Children's Nutrition Research Centre

The Children's Nutrition Research Centre (CNRC) has been conducting groundbreaking research in the field of child nutrition since 1991. As one of Australia's leading paediatric nutrition research groups with a global reputation for research achievement, our internationally acclaimed researchers are working at the forefront of worldwide trends in research to improve the nutritional health of children and adolescents.  Renowned for our studies in growth and development, body composition and energy metabolism, we have particular expertise in basic science, clinical nutrition research and public health nutrition.

CNRC research is focused on understanding the influence of nutrition on a child's health during their first one thousand days of life - from preconception through to early childhood. Under this umbrella, we are conducting research in growth and devleopment, infant and toddler nutrition, and gut health. 

Our team is also focussed on giving back, by providing high quality nutrition education to Health Care Professionals and by training research higher degree students - our next generation of nutrition researchers.

Did you know?

  • More than a quarter of Australian children are overweight or obese and at risk of chronic diseases such as type 2 diabetes and heart disease.
  • More than 60 per cent fo Australian children are predicted to be overweight or obese by 2040.
  • Australia has the highest rates of food allergy reported in the Western world, affecting 1 in 20 Australian children and 2 in 100 adults.
  • Since 1990, there has been a five-fold increase in hospitalisations for severe reactions due to food allergy.
  • New guidelines for infant feeding and allergy prevention now recommend that all infants should be given allergenic solid foods such as peanut butter, cooked egg, dairy and wheat producst in their first year of life.

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Research Impact

Our researchers work closely with doctors, nurses, dietitians and other heallth professionals to seek answers to questions like:

  • How does a mother's health at conception and during pregnancy impact on a child's likelihood of developing obesity or chronic disease later in life?
  • How do early infant feeding practises shape future health, in particular the development of allergies and chronic diseases?
  • How can we promote healthy body composition and grwoth if a child is sick or injured?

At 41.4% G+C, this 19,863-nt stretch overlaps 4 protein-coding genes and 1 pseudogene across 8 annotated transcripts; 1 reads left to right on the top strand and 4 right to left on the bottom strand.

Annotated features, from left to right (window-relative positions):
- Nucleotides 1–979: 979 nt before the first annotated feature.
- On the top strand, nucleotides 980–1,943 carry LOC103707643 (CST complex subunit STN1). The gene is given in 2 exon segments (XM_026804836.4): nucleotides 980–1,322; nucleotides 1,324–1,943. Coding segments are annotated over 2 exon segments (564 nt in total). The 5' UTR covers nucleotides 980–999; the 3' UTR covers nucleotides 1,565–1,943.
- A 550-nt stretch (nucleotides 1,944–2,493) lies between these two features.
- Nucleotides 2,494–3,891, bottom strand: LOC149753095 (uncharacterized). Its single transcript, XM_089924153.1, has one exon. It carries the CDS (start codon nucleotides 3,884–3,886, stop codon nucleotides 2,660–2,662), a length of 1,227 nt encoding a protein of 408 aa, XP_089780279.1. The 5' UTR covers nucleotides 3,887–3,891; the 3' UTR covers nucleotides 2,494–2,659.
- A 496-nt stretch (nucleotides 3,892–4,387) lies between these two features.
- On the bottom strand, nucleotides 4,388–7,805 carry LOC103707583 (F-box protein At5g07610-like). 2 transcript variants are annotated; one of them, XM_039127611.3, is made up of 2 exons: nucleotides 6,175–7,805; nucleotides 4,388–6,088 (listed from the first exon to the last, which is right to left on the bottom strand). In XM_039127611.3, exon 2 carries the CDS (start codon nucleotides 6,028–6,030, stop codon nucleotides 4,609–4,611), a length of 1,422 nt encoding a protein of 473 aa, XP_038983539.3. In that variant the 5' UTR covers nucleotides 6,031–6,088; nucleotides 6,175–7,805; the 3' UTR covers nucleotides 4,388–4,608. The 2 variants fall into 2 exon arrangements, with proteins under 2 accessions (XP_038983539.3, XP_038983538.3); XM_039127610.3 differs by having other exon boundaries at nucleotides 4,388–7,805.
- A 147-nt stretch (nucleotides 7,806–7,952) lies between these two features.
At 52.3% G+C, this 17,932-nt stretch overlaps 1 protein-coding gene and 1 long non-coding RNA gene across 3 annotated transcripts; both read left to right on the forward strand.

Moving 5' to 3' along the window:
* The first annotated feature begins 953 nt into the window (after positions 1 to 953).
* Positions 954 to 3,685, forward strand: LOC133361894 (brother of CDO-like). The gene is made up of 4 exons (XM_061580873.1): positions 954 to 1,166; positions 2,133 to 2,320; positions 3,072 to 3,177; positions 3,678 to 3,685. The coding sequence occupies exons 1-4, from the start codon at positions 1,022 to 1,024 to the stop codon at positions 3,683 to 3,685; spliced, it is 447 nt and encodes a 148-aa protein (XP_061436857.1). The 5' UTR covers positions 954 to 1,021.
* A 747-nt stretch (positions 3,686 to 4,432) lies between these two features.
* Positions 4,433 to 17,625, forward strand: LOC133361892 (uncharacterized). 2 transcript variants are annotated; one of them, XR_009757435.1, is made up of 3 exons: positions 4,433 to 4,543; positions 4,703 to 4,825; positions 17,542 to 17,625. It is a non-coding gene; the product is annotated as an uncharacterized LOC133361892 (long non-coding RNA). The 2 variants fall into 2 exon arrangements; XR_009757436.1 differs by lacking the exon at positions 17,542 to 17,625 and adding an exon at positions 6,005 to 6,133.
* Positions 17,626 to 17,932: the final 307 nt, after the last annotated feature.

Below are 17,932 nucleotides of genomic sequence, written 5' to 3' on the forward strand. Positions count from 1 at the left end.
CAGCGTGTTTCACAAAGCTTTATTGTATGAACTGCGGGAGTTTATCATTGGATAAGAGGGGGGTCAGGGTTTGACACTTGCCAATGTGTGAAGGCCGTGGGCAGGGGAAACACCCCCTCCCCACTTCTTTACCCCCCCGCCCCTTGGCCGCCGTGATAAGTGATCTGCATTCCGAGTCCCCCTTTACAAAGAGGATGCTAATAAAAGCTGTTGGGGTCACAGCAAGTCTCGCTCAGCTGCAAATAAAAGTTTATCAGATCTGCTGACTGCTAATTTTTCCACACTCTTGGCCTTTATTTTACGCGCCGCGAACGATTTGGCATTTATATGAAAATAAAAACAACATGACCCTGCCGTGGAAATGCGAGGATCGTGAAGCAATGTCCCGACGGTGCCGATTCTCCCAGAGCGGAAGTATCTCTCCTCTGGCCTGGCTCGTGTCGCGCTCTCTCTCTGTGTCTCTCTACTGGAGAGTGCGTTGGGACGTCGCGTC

• How does a child's gut bacteria influence their likelihood of becoming obese or developing allergies?
  • Do probiotics play a role in preventing or minimising teh effects of allergic conditions like asthma or eczema?

How our research benefits children

Better nourishment for kids with cancer
CNRC researchers have developed a screening tool for children with cancer to assess whether they are malnourished. The tool was developed after our studies showed that many children become malnourished during cancer treatment and that the long term health outcomes are worse for these children, even if they survive the cancer. The tool is now in use in hospitals across the globe.

Nutrition and cystic fibrosis (CF)
Nutrition plays a very important role in the treatment and management of children with CF. As these children now live longer, many long-term health problems associated with their inability to absorb key vitamins and nutrients are emerging. Our research has shown that children with CF tend to have an altered body composition and this may prevent them from developing and maintaining a strong skeleton. This information is now being used to trial children with low impact vibration therapy to improve their bone health.

Helping parents to make good choices
Our research is helping parents to understand whether toddler formulas are beneficial for their children. With ongoing debate about whether to give young children toddler formula (that contains added nutrients and probiotics) or cow’s milk, this study and others, are giving parents and health professionals the information they need to make good choices about nutrition.

Guiding parents to optimise their child’s health
As a member of the Australia and New Zealand Early Life Nutrition Working Party, Professor Peter Davies co-authored a booklet for new parents titled “Nurturing future health through nutrition”. This booklet summarises the panel’s key recommendations as clear nutritional guidelines that are easy for parents to put into practice. The helpful nutritional guide is now distributed in both Australia and New Zealand to approximately 80 per cent of new parents.

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Current Studies

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Body Composition Laboratory

The Centre funds and maintains one of the world's best equipped Body Composition Laboratories. It has a wide range of state-of-the-art equipment for non-invasively assessing body composition in health and disease. The laboratory supports clinicians in Queensland hospitals and outpatient clinics, providing the equipment and expertise necessary to run tests and interpret results

Learn more about the Body Composition Laboratory